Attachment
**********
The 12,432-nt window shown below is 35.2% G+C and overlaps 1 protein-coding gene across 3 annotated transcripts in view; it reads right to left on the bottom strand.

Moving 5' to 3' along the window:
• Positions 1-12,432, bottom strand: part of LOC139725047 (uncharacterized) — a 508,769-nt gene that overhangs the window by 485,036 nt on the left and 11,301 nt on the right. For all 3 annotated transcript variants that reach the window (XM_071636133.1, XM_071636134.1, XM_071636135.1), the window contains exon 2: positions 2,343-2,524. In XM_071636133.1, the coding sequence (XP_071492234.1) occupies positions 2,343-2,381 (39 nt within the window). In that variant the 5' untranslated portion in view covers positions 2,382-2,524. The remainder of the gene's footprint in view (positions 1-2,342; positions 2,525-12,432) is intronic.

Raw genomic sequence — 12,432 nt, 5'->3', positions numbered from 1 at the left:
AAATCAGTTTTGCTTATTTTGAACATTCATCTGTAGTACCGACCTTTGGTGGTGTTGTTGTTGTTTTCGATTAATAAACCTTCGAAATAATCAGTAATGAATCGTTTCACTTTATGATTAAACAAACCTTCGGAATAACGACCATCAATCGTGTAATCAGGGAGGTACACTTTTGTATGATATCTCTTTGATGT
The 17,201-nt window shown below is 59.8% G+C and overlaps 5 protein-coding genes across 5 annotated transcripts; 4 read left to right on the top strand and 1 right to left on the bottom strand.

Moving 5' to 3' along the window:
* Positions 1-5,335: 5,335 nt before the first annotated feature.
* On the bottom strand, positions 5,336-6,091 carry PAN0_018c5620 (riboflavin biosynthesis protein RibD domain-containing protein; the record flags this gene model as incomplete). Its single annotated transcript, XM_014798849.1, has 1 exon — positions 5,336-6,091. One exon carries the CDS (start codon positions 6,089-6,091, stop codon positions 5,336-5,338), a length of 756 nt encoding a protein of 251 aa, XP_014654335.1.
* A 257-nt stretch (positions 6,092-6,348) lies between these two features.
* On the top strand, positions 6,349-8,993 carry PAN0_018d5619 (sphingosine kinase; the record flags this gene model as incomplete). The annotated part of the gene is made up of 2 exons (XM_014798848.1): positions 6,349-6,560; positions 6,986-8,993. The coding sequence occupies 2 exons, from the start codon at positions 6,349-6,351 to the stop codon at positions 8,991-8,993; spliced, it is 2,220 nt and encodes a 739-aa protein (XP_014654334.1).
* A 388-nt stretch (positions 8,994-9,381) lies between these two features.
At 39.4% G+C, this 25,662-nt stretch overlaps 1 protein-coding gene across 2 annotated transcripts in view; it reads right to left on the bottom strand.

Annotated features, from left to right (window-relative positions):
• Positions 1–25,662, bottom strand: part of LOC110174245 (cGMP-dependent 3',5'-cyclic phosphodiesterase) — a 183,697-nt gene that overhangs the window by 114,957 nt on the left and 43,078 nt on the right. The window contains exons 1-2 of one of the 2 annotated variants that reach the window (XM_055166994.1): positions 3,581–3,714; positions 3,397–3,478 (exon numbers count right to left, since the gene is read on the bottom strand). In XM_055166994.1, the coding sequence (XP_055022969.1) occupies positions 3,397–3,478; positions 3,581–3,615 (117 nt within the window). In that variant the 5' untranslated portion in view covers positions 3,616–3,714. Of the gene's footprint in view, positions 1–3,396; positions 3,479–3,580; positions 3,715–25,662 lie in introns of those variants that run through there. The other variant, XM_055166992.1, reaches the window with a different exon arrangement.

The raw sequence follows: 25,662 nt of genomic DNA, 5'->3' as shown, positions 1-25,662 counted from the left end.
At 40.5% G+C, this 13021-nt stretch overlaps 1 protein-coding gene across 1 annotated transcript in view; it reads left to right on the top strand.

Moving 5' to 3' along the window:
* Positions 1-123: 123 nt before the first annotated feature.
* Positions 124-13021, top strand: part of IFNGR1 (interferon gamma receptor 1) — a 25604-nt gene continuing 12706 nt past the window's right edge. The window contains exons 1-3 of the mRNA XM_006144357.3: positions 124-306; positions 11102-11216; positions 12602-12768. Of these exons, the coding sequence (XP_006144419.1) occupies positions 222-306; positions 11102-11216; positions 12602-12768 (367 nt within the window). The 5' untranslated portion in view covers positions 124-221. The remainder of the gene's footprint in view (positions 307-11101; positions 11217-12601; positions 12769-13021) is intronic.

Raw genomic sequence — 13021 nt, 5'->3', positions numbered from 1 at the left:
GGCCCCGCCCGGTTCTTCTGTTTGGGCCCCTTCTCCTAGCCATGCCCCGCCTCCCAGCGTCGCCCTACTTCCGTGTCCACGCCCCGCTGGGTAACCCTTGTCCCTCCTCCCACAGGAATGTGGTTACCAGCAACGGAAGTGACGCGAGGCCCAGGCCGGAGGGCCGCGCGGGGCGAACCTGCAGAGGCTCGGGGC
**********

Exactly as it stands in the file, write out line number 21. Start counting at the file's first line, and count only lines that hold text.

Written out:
Raw genomic sequence — 13021 nt, 5'->3', positions numbered from 1 at the left: